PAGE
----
In order to move toward the safety zone (which may take you out of your comfort zone), you might have to make pivotal decisions in your relationships, your career, or in other facets of your life. Here are some tips on how you can break out of your comfort zone and step into the new (and scary) safety zone:

1. Recognize that steady is no longer safe.

With major companies laying off workers, the “security” of industrial work is being eaten away day after day. Small businesses are popping up everywhere, sole proprietorships are becoming ever more secure, and what we once thought was, no longer is.

2. Remember that the new safety zone lies in your ability to adapt, create, and think differently.

Your ability to connect with people, innovate bold new products and services, and build companies that grow on their own are all keys to an entrepreneur’s or freelancer’s success. We’re living in a time where art is rewarded, not the same old same old.

Do something new. Try it. It might even become your new comfort zone (and that’s okay).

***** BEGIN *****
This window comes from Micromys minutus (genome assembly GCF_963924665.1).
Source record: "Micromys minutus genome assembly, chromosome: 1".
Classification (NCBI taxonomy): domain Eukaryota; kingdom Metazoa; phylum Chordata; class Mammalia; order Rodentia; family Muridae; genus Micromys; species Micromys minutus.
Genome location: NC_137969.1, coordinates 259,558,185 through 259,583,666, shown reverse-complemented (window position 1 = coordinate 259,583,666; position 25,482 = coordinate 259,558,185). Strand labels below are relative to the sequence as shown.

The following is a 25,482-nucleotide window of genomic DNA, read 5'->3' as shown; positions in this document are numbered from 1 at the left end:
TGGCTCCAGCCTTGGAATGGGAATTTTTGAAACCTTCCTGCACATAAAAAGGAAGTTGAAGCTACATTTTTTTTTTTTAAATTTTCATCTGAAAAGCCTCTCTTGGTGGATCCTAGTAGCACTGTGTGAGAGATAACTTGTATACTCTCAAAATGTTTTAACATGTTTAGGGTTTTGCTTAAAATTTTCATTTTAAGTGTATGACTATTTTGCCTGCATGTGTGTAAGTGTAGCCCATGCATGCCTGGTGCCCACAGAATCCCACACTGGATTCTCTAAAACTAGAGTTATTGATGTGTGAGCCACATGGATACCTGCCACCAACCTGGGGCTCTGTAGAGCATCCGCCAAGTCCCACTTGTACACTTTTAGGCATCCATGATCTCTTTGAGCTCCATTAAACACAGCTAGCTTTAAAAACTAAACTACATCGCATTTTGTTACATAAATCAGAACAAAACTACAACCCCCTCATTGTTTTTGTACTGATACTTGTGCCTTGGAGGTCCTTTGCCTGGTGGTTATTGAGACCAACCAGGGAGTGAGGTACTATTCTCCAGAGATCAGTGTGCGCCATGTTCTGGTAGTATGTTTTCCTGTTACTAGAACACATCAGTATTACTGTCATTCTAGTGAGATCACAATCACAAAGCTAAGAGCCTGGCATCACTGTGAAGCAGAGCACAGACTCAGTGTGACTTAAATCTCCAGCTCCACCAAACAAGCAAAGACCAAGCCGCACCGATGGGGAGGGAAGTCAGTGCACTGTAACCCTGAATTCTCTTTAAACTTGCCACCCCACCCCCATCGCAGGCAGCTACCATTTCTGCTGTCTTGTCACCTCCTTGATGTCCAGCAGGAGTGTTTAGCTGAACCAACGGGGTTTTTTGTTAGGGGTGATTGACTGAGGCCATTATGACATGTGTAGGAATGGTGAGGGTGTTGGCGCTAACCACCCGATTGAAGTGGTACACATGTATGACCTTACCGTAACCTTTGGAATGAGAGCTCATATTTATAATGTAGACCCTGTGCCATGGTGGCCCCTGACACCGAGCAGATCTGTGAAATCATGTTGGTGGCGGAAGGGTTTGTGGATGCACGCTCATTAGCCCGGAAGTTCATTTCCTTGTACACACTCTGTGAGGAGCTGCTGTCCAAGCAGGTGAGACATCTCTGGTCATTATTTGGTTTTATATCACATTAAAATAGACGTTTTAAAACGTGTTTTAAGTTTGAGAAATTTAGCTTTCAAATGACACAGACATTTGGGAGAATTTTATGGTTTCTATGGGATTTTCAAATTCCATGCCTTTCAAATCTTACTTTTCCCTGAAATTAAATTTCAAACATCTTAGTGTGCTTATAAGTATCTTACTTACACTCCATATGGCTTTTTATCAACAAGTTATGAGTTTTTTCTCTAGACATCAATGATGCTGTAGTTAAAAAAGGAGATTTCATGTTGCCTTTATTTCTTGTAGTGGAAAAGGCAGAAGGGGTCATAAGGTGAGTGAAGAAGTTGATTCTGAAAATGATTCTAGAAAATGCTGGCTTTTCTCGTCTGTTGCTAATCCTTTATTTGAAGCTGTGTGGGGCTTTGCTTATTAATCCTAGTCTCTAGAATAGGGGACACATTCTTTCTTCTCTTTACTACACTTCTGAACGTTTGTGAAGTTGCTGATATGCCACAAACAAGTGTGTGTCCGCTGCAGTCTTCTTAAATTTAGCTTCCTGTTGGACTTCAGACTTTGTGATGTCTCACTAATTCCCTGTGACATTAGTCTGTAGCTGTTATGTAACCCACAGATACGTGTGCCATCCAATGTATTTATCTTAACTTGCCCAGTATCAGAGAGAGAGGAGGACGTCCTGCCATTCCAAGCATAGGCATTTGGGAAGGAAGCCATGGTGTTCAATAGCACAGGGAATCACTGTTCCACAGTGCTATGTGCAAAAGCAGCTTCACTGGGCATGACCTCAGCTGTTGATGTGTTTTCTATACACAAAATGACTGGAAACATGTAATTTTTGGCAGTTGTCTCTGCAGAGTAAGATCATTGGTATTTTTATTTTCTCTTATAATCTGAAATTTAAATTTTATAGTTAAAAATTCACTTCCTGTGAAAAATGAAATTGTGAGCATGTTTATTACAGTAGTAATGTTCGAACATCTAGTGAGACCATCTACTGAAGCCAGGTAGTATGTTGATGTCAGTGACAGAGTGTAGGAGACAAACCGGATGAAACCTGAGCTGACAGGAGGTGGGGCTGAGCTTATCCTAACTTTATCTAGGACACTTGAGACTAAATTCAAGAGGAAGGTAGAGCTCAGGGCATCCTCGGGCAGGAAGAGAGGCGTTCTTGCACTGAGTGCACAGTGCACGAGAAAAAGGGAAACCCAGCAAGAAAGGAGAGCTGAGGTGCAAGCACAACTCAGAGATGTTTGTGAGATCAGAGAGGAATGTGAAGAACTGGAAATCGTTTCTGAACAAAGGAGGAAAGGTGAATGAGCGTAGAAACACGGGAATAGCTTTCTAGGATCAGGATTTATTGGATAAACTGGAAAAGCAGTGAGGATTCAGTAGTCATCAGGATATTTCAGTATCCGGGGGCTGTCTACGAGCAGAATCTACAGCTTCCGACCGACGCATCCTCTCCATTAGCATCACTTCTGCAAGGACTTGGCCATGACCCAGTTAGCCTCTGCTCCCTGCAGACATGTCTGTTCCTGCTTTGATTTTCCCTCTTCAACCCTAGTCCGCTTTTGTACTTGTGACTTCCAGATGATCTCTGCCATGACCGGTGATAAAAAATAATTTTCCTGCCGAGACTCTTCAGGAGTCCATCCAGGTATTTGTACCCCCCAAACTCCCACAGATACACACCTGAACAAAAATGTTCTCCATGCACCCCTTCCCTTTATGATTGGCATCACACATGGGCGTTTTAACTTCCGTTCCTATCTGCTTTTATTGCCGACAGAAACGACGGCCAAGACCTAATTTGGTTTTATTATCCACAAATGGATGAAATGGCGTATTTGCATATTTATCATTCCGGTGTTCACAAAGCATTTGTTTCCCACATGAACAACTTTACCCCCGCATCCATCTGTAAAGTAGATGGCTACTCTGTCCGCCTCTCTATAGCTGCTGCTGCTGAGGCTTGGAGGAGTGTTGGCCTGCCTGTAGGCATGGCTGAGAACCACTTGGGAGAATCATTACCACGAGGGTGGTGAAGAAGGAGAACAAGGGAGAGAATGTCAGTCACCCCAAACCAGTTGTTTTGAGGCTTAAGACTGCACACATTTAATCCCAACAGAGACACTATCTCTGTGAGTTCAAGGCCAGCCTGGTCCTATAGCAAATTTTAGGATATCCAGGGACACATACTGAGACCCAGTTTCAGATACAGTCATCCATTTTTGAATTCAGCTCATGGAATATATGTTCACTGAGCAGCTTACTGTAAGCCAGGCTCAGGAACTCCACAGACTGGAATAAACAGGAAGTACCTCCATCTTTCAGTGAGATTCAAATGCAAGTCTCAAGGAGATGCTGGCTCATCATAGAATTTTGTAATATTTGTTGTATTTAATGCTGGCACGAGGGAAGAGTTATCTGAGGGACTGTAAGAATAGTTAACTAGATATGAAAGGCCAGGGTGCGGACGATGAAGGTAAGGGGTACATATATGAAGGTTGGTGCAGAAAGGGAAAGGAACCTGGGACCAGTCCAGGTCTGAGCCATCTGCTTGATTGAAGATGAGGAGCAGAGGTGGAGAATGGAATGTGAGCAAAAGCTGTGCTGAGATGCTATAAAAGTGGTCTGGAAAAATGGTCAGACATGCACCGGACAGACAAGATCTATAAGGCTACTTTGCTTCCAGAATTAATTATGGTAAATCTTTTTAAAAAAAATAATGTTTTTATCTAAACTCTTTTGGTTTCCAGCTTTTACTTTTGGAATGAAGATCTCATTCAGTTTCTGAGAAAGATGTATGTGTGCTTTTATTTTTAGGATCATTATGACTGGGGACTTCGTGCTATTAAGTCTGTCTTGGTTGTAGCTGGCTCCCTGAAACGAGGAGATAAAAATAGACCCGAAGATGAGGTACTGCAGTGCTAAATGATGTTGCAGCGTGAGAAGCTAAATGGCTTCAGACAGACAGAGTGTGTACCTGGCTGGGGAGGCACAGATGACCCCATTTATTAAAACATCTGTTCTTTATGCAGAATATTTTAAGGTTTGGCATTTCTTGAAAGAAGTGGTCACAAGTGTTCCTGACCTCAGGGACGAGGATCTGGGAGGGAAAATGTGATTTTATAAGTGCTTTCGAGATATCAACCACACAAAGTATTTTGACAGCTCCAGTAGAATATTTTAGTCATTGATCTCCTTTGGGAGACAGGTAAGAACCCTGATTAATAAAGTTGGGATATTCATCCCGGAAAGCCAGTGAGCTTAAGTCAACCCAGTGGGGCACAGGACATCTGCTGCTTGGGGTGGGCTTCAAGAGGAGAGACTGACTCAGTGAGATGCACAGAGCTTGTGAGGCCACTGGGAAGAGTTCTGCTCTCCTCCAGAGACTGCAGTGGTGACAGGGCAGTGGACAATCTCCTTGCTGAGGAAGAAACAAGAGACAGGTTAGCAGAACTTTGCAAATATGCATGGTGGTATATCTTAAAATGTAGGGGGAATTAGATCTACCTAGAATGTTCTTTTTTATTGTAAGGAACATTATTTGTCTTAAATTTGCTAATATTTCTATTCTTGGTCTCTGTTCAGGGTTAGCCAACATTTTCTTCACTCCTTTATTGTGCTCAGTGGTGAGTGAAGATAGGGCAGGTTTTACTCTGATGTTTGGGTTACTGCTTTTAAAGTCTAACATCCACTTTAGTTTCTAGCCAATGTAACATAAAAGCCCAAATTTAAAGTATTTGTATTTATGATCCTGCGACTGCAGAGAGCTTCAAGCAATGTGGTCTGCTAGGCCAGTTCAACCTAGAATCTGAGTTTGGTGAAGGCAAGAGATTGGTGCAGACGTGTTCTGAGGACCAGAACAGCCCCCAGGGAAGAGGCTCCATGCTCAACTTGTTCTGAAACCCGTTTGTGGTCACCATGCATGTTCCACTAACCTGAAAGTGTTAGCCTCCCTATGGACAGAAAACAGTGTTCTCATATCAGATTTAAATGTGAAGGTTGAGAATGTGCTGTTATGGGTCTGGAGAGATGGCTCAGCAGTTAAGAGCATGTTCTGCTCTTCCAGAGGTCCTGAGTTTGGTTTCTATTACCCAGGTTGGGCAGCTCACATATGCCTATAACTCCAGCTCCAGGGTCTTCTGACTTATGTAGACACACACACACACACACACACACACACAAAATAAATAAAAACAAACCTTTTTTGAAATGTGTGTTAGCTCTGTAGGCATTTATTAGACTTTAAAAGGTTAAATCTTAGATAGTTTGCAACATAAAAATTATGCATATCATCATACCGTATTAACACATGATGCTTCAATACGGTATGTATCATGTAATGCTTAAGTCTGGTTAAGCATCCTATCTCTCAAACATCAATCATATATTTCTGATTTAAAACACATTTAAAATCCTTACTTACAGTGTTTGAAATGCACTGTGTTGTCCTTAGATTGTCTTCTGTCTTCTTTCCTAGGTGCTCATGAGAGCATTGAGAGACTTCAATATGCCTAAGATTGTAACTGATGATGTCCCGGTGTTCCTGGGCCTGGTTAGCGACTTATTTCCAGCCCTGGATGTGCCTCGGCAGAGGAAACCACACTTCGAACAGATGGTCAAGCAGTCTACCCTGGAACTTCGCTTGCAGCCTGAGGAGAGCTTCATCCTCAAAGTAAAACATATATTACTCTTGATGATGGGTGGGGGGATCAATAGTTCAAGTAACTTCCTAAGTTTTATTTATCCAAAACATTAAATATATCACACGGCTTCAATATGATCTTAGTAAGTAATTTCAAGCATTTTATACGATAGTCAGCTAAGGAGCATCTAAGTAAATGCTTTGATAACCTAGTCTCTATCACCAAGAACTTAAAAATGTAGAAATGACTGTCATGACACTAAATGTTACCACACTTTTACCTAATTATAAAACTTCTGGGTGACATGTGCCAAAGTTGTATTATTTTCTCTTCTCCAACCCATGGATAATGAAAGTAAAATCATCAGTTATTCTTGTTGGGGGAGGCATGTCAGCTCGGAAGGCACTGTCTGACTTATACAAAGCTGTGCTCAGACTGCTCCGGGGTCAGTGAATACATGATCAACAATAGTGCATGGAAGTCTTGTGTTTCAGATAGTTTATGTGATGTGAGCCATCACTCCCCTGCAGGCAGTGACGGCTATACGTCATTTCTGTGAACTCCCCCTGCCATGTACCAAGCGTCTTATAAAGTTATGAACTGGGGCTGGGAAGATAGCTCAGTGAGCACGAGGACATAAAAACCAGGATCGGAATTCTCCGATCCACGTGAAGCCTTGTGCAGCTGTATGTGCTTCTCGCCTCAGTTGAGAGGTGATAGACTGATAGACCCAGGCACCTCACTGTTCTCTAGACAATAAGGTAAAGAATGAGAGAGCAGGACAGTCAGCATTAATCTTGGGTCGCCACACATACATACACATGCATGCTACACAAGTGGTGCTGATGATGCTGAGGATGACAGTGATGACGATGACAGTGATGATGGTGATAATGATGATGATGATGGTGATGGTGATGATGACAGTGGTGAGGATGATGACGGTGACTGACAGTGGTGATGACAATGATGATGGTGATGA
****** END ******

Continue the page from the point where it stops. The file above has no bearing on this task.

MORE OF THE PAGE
3. Fail. And then fail again.

Be okay with failure. View it as a sign that tells you, “This didn’t work, so try something new.”

4. Seek the Creator’s help.

You might be saying right now, “Yes, that’s me. I need something new. I need change. And I’m willing to step out of my comfort zone to get it.” That’s fantastic. If God has called you to be a creative, artistic person (one who isn’t satisfied with the norm), pray that the Lord will direct your steps.

It’s scary stepping outside of your comfort zone. It’s terrifying trying something that might fail. But it’s in these attempts that we eventually find something we were born to do. If you fail enough times, you’ll eventually make all those failings worth your newfound success.

So, whether you’re trying to get started managing your finances, take a new career path, or just figure out this thing called “life,” learn to be okay with stepping outside of your comfort zone to take meaningful, calculated risks. Be smart about it, but don’t hold yourself back from doing work that matters.

Do you feel trapped by your comfort zone? What’s holding you back? What’s your story? Leave a comment and let us know!

  1. NatySu